John Lesnick - Future Icons, 1984

"After receiving his MFA in printmaking from Indiana University in 1990, and unsuccessful in his search for a teaching position in any major city, John returned to New York City, where he resided for 20 over years. Being HIV+, and having had one close friend die with AIDS in the Bloomington Hospital while he was in graduate school, he became aware that he needed to be in a major city with the latest and best AIDS drug trials, medical knowledge and treatment available.

During much of the 90's, John was dealing with his own health, and taking care of several close friends, and didn't really see much point in making art. He was too busy staying alive. However, somewhere late in 1996, he realized that he had survived lymphoma, MAC (and AIDS-related bacterial infection), and mycrosporidiosis, and he had been on the same path many of his friends had, of simply getting sicker and weaker, but in John's case, death didn't come. He had good doctors, health insurance to insure he could get the care he needed, there were new drugs, and he was faced with an even greater dilemma — life. After living with a terminal illness for over ten years, finding out he might get a reprieve (of how long, no one ever knows), was his biggest challenge ever. John said, “After all, when I decided to go to graduate school, something I had always dreamed of, but had constantly put off, I didn't even know whether I would live to see the end of the three year program.”

John returned to art gradually, taking classes and working at Greenwich House Pottery, with various instructors. This brought him back into a studio atmosphere, working alongside all levels of students, from beginners to professional artists. After about a year and half, he finally got my own computer, and translated what he used to do in the printshop into computer imagery."

 John said,
“...I'm no longer sure how to portray what I've lived. But living in New York City, even when I'm not producing, I'm always runing around and looking at art. That was, after, the original reason for my moving here.”


Christoph Schmidberger

"Christoph Schmidberger’s naturalistic, figurative paintings dispense a certain sensuality coupled with a deliberate detachment. Taking portraits of friends and acquaintances as his material, he documents a poetic world of nature and architecture, of private interiors and sunlit gardens. The meticulously executed surfaces of his paintings in oil and acrylic render his subjects perfect and inscrutable, the sheen of their hair and eyes highlighted almost to overexposure. Placed in classical poses their protracted gaze lends an element of intrusion to the scene as if the viewer were privy suddenly to unseen rooms and private moments.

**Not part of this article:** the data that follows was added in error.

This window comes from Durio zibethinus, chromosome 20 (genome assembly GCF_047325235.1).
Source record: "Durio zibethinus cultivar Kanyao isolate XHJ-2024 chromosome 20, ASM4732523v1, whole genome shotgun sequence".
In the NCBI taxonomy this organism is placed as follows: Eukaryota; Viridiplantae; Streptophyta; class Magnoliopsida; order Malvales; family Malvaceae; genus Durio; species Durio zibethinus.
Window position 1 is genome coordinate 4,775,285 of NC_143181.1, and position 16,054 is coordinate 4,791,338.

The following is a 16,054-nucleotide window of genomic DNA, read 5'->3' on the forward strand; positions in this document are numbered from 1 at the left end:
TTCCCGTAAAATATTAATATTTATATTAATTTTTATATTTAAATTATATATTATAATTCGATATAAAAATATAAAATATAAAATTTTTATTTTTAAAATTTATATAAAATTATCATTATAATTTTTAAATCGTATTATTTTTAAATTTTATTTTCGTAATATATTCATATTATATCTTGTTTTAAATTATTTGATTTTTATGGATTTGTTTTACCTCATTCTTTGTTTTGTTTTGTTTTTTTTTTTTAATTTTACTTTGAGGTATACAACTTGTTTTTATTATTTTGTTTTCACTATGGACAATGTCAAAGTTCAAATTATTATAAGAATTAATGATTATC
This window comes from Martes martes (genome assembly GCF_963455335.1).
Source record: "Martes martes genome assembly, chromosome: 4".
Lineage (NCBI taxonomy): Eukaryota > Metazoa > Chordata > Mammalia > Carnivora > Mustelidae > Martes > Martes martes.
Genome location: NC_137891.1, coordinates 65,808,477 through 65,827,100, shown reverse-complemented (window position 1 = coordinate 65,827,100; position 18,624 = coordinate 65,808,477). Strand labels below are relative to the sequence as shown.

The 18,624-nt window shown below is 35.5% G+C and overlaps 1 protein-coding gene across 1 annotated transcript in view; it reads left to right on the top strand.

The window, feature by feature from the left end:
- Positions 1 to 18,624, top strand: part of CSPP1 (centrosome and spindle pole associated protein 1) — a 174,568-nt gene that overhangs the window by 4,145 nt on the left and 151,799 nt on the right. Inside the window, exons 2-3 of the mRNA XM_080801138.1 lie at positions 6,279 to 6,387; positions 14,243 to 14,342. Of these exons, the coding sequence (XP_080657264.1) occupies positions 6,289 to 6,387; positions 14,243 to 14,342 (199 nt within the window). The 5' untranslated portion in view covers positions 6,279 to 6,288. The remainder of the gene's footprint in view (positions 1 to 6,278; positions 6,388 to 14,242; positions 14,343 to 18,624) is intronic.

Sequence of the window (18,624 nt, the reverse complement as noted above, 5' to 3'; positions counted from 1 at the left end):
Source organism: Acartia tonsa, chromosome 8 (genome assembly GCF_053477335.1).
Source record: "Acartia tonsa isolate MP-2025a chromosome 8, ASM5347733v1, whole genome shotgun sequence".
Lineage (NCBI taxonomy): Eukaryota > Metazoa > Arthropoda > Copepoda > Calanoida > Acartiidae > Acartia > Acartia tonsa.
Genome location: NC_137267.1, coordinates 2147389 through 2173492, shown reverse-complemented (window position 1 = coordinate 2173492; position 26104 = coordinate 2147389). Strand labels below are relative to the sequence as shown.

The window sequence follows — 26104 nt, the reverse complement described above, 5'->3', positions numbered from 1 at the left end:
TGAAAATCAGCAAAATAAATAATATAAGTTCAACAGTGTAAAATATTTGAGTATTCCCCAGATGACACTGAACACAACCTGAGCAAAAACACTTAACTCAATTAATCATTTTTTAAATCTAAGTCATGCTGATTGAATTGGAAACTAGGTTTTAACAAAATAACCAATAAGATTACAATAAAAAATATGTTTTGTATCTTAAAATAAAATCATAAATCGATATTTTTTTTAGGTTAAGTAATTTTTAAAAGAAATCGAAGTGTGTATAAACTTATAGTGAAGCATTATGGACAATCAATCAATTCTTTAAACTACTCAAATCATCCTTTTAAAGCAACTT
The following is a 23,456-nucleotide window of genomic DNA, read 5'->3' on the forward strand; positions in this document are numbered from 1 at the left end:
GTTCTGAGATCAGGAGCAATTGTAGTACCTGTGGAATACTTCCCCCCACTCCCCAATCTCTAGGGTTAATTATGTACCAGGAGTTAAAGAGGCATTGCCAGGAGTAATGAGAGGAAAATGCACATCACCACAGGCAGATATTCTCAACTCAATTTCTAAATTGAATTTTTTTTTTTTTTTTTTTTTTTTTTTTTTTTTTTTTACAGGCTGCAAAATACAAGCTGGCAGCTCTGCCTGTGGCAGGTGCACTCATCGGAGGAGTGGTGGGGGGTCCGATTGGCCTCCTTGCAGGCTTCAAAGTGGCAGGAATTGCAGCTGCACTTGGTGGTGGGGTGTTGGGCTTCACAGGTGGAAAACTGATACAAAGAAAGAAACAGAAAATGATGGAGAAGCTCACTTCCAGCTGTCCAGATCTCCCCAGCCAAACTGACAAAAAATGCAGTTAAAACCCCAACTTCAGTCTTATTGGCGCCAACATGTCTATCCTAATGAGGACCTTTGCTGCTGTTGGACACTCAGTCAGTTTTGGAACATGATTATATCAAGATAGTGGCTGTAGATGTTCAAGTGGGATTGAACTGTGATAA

Schmidberger often contradicts the realism in his paintings with exacting areas of abstraction and dashes of chromatic enhancement. Any familiarity or intimacy that might be afforded a scene or its subject is masked by an immaculate and impersonal execution. Touching on the same subjects are his works on paper. In contrast to his painting’s saturated and iridescent palette, Schmidberger’s drawings are hyper ethereal and delicate studies in black and white almost disappearing into the paper like photographic plates or portraits from cinema’s golden age.

The artist deliberately chooses ambiguous titles for his works that are both redolent and misleading in the context of his paintings. Removing the importance of his protagonists’ activities and identities, Schmidberger explores an image focused, self-consumed LA lifestyle with an indifference much found in the work of Gerhard Richter and Andy Warhol; the protagonist’s guise reaffirming the artist’s distinction between reality and his documentation of that reality.